The other smart feature is that the Rotlicht can act as a brake light. There's an accelerometer in there that senses when you're braking and makes the light glow brighter. It doesn't react to bumps, just to significant deceleration. You can choose from three different levels of sensitivity.
Again, this function does work as promised, and if it doesn't appeal to you it can be switched off. Do you need a brake light on a bike? It's certainly not essential. Is it helpful? Perhaps, to give those behind you a little extra information about what you're doing.
The Rotlicht is powered by a micro USB rechargeable lithium polymer battery that can be replaced at the end of its life. You get around 90mins of power in the brightest constant setting rising to about 30hrs in the lowest constant setting, and that still provides enough light to get you seen.
If you go for the flashing mode, you can get 3hrs of life right up to 60hrs, depending on the brightness setting you use.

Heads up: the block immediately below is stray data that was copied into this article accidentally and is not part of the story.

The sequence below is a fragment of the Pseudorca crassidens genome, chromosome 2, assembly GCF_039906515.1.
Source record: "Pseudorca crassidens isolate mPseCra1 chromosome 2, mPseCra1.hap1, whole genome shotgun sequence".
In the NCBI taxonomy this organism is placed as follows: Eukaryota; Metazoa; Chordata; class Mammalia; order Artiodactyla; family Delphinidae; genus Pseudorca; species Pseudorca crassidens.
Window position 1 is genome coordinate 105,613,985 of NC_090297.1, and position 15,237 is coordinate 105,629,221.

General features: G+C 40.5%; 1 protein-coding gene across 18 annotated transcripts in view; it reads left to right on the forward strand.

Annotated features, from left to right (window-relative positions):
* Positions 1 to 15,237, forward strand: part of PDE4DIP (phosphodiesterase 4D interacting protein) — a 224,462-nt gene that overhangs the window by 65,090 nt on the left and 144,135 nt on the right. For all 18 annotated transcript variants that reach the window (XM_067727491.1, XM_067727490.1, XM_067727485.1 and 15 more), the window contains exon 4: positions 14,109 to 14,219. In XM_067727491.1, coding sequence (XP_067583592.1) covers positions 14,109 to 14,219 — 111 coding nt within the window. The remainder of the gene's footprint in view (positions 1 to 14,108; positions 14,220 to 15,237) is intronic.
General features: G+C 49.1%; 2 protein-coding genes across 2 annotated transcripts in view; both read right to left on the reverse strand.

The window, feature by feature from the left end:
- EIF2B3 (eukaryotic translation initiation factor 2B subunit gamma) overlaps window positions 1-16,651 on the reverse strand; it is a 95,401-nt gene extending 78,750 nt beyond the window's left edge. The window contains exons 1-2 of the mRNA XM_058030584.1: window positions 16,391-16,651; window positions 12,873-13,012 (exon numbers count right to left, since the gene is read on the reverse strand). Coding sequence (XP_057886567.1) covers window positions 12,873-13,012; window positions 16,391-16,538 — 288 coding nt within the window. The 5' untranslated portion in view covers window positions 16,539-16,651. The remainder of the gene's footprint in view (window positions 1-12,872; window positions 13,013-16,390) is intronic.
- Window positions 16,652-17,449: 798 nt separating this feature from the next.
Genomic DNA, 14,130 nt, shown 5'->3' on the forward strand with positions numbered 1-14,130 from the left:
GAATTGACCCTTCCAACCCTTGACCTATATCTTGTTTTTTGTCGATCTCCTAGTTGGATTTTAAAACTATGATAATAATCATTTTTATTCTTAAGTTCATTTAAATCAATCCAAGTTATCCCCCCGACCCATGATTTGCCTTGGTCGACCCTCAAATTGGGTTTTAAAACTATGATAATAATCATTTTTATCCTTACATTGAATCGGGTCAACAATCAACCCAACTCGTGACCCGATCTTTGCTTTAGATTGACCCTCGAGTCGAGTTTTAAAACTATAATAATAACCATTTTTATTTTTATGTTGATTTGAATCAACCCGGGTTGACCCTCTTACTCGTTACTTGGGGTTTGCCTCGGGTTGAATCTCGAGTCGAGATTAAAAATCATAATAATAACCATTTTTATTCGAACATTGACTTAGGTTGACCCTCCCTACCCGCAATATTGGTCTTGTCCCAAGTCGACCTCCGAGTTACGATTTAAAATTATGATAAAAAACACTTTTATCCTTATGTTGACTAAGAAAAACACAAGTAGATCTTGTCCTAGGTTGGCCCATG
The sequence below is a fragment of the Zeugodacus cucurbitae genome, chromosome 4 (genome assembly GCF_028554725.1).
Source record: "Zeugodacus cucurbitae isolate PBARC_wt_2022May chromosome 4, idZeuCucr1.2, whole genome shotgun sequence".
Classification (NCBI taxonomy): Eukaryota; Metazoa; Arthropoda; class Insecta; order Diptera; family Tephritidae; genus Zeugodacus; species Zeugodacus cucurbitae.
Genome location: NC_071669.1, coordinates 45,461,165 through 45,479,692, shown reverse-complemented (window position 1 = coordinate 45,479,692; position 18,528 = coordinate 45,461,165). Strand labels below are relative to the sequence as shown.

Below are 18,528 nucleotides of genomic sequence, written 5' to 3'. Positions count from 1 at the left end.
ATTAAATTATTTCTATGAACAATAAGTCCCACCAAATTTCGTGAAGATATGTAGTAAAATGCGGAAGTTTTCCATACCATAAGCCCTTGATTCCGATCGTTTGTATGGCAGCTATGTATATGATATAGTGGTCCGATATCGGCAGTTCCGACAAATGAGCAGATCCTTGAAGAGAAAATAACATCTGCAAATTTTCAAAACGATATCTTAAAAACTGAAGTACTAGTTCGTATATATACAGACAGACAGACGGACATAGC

Ah yeah, there's one other unusual little feature. When you switch the light off, it blinks to tell you how much charge you have remaining. As battery level indicators go, it's okay but it relies on you remembering that four blinks, for example, mean the battery is about half full.
Other drawbacks? Setting the brightness level, the light sensor and the brake light all require a bit of memory too, or reference to the instruction sheet. Still, once done you'll probably stick with the same settings most of the time, so that's not a biggy.